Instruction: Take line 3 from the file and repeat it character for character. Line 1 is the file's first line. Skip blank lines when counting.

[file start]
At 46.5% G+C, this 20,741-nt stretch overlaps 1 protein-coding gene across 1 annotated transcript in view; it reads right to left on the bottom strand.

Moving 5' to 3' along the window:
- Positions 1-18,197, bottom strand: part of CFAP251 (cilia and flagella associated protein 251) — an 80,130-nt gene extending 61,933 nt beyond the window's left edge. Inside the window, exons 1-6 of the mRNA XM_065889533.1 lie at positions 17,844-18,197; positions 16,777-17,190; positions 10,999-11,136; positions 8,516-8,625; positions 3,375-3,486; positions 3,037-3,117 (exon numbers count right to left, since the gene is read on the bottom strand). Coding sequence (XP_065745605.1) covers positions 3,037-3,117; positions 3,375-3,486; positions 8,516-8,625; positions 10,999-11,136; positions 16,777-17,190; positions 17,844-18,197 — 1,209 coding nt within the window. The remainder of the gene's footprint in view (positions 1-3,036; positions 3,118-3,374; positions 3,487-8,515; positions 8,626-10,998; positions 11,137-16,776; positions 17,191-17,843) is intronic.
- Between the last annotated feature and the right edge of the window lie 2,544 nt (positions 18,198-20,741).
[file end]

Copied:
- Positions 1-18,197, bottom strand: part of CFAP251 (cilia and flagella associated protein 251) — an 80,130-nt gene extending 61,933 nt beyond the window's left edge. Inside the window, exons 1-6 of the mRNA XM_065889533.1 lie at positions 17,844-18,197; positions 16,777-17,190; positions 10,999-11,136; positions 8,516-8,625; positions 3,375-3,486; positions 3,037-3,117 (exon numbers count right to left, since the gene is read on the bottom strand). Coding sequence (XP_065745605.1) covers positions 3,037-3,117; positions 3,375-3,486; positions 8,516-8,625; positions 10,999-11,136; positions 16,777-17,190; positions 17,844-18,197 — 1,209 coding nt within the window. The remainder of the gene's footprint in view (positions 1-3,036; positions 3,118-3,374; positions 3,487-8,515; positions 8,626-10,998; positions 11,137-16,776; positions 17,191-17,843) is intronic.